Nancy Moreno, et. al., Baylor College of Medicine
Activity takes four 45-minute class periods with the second taking place three months after the original activity is completed. Additional materials required.Discuss this Resource»
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About Teaching Climate Literacy
Other materials addressing 1c
Excellence in Environmental Education Guidelines
Other materials addressing:
A) Processes that shape the Earth.
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Teaching Tips | Science | Pedagogy |
- Measurements will have to be done at different times of the day, which may be problematic for courses that occur at a specific time of day.
- One required material– "clear plastic, dome-shaped lid" (as used to cover whipped toppings on coffee or frozen drinks)– may be located through coffee shops or restaurant supply stores.
- In step four when perihelion and aphelion are described, send the aphelion student to the other side of the orbit opposite to the perihelion student, not next to him/her. Then mention the dates of both.
- Review what the activity is about before students go outside to do the hands-on activity.
- Do activity early in the year and follow up multiple times in the school year.
- For parts 1 and 2 of the activity, it may be valuable for the student to document what s/he saw in the model illustrating the distance between Earth and the Sun at perihelion and aphelion and illustrating tilt in the relationship to the Sun.
- If you know that you will only be able to do the activity once, it would be good to have sample data (e.g. from previous years) and perhaps a video clip of prior efforts.
- Potential follow-up data: How would the data collected compare to data collected at other latitudes?
- To explore the sun angle for different dates and areas of the world, the USNO's Sun or Moon Altitude/Azimuth Table provides a way for you to obtain a table of the altitude and azimuth of the Sun or Moon during a specific day, at a time interval that you specify: http://www.usno.navy.mil/USNO/astronomical-applications/data-services/alt-az-us
About the Science
- A multi-pronged approach to teach learners about the reason for seasons.
- Activity effectively addresses the misconception that varying distance causes the seasons with a suite of hands-on activities.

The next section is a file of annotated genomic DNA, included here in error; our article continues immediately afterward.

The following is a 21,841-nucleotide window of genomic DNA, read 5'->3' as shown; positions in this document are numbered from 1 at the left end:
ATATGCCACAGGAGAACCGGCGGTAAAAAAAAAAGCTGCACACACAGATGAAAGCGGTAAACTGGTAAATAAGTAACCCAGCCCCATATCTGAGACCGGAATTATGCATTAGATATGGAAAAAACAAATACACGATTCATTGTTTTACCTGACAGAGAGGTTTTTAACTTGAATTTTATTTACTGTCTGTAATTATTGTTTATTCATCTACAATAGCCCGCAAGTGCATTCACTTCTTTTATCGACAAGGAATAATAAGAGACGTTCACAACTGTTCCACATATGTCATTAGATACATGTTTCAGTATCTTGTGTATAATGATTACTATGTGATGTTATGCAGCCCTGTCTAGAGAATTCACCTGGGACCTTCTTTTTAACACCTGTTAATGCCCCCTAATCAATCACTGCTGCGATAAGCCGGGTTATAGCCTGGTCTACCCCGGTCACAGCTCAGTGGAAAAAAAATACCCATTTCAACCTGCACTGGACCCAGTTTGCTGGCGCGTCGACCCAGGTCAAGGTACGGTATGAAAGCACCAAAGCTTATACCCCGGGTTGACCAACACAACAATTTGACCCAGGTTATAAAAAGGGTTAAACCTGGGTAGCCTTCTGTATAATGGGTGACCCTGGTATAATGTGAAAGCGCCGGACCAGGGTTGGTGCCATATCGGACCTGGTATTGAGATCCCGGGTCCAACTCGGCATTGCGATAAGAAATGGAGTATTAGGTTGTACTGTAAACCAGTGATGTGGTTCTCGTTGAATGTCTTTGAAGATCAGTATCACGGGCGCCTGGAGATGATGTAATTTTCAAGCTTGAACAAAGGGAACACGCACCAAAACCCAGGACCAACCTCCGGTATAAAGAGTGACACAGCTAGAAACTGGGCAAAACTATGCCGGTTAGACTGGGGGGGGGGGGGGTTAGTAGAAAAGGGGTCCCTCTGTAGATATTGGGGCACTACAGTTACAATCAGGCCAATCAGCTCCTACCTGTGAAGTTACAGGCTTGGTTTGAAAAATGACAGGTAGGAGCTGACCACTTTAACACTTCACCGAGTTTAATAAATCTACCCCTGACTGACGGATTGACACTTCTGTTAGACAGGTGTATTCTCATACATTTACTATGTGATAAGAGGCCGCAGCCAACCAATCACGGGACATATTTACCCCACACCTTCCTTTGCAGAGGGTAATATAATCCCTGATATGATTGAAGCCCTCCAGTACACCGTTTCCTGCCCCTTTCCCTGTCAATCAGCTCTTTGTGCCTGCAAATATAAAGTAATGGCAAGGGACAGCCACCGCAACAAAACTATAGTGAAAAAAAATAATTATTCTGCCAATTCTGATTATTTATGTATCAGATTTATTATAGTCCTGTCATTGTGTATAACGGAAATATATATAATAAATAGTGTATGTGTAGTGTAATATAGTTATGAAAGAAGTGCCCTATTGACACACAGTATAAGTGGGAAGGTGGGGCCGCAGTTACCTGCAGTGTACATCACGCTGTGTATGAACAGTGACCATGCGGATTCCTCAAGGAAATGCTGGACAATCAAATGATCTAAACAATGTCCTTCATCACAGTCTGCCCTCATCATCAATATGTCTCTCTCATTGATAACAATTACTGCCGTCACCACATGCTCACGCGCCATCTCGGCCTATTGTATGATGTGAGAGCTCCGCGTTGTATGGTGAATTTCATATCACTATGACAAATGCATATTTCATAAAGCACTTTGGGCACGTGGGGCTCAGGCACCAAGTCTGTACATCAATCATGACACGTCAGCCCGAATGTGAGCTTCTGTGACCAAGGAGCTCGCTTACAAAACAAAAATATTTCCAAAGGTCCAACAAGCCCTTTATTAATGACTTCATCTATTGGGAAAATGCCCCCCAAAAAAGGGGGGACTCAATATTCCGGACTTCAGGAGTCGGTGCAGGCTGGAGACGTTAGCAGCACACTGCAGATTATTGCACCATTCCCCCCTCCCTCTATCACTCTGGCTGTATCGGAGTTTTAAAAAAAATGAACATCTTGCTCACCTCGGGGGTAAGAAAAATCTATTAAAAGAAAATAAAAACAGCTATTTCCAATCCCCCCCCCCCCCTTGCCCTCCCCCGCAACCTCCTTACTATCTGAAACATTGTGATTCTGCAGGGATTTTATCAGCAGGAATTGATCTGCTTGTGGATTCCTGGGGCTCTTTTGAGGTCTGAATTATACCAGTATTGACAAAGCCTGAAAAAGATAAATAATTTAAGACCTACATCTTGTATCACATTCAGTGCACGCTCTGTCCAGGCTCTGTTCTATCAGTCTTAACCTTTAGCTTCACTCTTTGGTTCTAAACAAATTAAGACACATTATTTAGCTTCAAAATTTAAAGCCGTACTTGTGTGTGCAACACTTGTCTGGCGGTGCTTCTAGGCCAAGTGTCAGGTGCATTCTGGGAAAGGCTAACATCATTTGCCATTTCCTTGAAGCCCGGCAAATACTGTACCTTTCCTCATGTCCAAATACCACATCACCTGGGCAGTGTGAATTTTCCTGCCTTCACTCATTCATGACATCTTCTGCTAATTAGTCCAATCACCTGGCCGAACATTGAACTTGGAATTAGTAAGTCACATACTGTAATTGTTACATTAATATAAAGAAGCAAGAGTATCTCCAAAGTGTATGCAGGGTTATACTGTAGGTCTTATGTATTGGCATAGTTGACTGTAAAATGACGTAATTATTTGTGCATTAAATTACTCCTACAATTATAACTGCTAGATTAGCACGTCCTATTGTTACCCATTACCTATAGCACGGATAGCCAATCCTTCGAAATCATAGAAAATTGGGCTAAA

- Comments from expert scientist: This resource tackles a tough topic for students to grasp: why we have seasons. It uses a number of different activities to get the students thinking about the distance between the sun and the earth, the earth's axis, summer and winter, the earth's orbit around the sun, etc.
About the Pedagogy
- Students will need careful guidance, especially during the measurements, to ensure that the results are meaningful.
- The activity starts out with explaining the misconception - it is best practice to not verbalize the misconception and to emphasize the appropriate concept that Earth's tilt causes the seasons. Allowing the students to read the instructions may cause the wrong concept to stick in their minds.
- A nice variety of hands-on and kinesthetic activities.
- Models give learners different aspects of the reason for seasons to consider.
- Confronts the misconceptions contained in this topic very effectively.
Technical Details/Ease of Use
- Activity requires good preparation by the teacher and careful guidance for experiment.
- Handouts are well done and materials are easy to find.
- Activity is nicely presented with accurate models and graphics.
- If using the Safari browser, save pdf to your desktop, so it opens without problems.
MS-ESS1-1: Develop and use a model of the Earth-sun-moon system to describe the cyclic patterns of lunar phases, eclipses of the sun and moon, and seasons.